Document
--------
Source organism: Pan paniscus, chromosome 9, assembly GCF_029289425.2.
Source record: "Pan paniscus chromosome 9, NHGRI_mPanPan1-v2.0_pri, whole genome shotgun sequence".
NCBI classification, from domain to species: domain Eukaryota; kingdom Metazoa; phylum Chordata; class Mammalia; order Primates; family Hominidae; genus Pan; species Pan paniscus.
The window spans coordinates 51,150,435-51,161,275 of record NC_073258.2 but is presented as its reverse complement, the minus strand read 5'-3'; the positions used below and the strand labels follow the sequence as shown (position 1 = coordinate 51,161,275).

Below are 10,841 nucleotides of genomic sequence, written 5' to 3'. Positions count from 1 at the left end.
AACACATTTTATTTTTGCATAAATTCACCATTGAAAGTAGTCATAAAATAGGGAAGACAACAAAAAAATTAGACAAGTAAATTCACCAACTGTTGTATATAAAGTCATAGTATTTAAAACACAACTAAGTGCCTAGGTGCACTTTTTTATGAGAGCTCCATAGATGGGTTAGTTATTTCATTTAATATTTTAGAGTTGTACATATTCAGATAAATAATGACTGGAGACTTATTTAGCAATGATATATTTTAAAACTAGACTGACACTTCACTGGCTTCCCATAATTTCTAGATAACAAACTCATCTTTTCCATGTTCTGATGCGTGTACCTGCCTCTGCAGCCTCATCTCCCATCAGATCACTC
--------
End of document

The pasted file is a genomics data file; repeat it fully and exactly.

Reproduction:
Source organism: Pan paniscus, chromosome 9, assembly GCF_029289425.2.
Source record: "Pan paniscus chromosome 9, NHGRI_mPanPan1-v2.0_pri, whole genome shotgun sequence".
NCBI classification, from domain to species: domain Eukaryota; kingdom Metazoa; phylum Chordata; class Mammalia; order Primates; family Hominidae; genus Pan; species Pan paniscus.
The window spans coordinates 51,150,435-51,161,275 of record NC_073258.2 but is presented as its reverse complement, the minus strand read 5'-3'; the positions used below and the strand labels follow the sequence as shown (position 1 = coordinate 51,161,275).

Below are 10,841 nucleotides of genomic sequence, written 5' to 3'. Positions count from 1 at the left end.
AACACATTTTATTTTTGCATAAATTCACCATTGAAAGTAGTCATAAAATAGGGAAGACAACAAAAAAATTAGACAAGTAAATTCACCAACTGTTGTATATAAAGTCATAGTATTTAAAACACAACTAAGTGCCTAGGTGCACTTTTTTATGAGAGCTCCATAGATGGGTTAGTTATTTCATTTAATATTTTAGAGTTGTACATATTCAGATAAATAATGACTGGAGACTTATTTAGCAATGATATATTTTAAAACTAGACTGACACTTCACTGGCTTCCCATAATTTCTAGATAACAAACTCATCTTTTCCATGTTCTGATGCGTGTACCTGCCTCTGCAGCCTCATCTCCCATCAGATCACTC